Wisconsin Is Getting Smothered by Millions of Gross, Horny Flies

Close your mouth while looking at these photos, or a bug might fly in.

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La Crosse NWS

When people monitor the weather radar, they often have to make judgment calls about whether to head inside. But anybody who saw what exploded on the Doppler Sunday evening over La Crosse, Wisconsin, better have skedaddled for shelter—or be covered by thousands upon thousands of tiny, horny flies:

(La Crosse NWS)

This storm-cloud-looking apparition is actually a massive swarm of mayflies, an "emergence" of them, to get all Lovecraftian. Mayfly nymphs spend a year or two in the water (in this case, the Mississippi River) munching on organic decay. Then, when summer arrives, they take flight en masse and proceed to make sweet bug love before immediately going back to the water to lay eggs and die.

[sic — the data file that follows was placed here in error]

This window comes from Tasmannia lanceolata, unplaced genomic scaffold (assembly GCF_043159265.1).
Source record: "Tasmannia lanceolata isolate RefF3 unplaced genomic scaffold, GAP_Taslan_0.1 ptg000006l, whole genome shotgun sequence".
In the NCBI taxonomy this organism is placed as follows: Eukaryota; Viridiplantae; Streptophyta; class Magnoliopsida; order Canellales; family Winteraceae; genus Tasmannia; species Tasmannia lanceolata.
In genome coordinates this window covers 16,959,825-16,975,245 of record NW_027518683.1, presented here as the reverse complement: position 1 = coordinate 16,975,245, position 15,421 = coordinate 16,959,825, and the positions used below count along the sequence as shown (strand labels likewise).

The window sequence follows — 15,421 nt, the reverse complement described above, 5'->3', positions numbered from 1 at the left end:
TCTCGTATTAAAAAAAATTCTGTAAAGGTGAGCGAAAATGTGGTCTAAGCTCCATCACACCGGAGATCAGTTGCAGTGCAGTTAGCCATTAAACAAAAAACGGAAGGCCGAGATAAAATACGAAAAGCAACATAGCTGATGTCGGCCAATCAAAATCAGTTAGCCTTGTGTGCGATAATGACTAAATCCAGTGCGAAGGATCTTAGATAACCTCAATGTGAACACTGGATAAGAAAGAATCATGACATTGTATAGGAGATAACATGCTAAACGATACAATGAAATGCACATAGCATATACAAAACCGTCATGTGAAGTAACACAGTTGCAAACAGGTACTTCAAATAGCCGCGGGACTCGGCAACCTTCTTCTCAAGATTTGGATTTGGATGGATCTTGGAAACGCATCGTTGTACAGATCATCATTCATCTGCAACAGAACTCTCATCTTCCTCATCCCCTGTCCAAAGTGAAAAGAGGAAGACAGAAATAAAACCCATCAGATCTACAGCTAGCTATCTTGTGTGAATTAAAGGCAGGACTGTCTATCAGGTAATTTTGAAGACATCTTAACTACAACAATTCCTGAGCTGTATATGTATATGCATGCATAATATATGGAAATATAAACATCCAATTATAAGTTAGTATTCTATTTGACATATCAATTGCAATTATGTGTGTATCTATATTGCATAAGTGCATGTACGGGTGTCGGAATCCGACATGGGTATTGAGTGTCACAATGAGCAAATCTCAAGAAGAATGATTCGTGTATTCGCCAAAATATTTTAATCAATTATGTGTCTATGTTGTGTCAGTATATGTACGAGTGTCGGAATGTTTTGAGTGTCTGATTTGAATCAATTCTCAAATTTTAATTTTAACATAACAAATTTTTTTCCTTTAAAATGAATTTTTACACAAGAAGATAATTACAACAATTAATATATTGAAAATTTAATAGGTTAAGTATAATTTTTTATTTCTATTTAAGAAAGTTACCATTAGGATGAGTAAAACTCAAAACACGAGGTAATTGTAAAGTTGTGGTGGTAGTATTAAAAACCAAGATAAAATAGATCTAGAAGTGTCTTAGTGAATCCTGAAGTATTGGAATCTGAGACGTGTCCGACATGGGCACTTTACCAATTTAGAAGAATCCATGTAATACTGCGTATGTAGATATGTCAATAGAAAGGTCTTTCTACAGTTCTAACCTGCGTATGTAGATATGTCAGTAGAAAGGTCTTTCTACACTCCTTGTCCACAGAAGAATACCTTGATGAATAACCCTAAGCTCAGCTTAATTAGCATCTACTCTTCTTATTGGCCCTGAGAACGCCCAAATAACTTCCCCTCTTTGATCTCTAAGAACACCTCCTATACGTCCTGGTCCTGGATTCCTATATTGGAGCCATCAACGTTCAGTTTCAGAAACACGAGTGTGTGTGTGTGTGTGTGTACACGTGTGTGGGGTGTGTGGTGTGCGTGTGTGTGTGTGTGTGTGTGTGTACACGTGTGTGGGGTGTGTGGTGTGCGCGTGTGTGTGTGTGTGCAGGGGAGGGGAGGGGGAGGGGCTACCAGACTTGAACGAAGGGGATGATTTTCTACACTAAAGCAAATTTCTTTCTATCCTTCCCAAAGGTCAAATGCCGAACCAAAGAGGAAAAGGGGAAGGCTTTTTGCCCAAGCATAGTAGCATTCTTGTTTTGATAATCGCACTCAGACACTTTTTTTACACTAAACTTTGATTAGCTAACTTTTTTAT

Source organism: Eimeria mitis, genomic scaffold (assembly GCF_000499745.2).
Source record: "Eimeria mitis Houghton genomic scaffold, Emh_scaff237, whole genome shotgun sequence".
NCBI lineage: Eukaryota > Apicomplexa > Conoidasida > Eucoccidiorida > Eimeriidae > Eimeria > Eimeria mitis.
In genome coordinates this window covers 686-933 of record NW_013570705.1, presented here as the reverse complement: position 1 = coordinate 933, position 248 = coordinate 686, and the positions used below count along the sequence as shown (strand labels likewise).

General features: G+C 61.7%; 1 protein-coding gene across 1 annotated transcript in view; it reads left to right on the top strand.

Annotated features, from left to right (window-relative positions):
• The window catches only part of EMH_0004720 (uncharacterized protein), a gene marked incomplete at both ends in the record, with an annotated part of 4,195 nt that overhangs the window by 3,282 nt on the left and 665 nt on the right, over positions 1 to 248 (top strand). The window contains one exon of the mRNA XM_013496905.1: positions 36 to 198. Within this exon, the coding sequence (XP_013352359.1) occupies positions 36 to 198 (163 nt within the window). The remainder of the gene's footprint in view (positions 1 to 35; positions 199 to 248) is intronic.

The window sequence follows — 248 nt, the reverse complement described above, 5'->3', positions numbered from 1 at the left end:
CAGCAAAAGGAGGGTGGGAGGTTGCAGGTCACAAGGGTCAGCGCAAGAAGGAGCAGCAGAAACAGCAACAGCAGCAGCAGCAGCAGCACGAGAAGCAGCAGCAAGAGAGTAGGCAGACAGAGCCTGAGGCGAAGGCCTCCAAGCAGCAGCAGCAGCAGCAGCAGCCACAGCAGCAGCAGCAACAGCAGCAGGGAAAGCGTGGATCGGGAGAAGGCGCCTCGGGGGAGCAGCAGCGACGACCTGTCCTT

This year's emergence was so large people were comparing it to the last Biblical-style, one in 2012. If you don't recall that stunning example of life's majesty, here's a picture (close your mouth before viewing, or a bug might fly in):

(La Crosse NWS)

And because somebody had to clean up this mess, here is a shot of the aftermath:

(La Crosse NWS)

The 2012 horde of flies was so dense it may have triggered a multivehicle car wreck, reports WBTW-TV:

The mayfly hatch was a problem up and down the Mississippi. Police in the town of Trenton say a large hatch of mayflies may have triggered a three-vehicle crash on a Wisconsin road.

The St. Paul Pioneer Press reports the road had become slick from the mayflies Sunday evening, causing at least one of the drivers involved in the crash to lose control of her vehicle. They also said visibility was limited at the time of the crash due to the massive cloud of mayflies in the air.

Here are a few photos that the National Weather Service provided from Sunday night. Let's hope somebody burned that gas station to the ground and sealed it in a cement sarcophagus:

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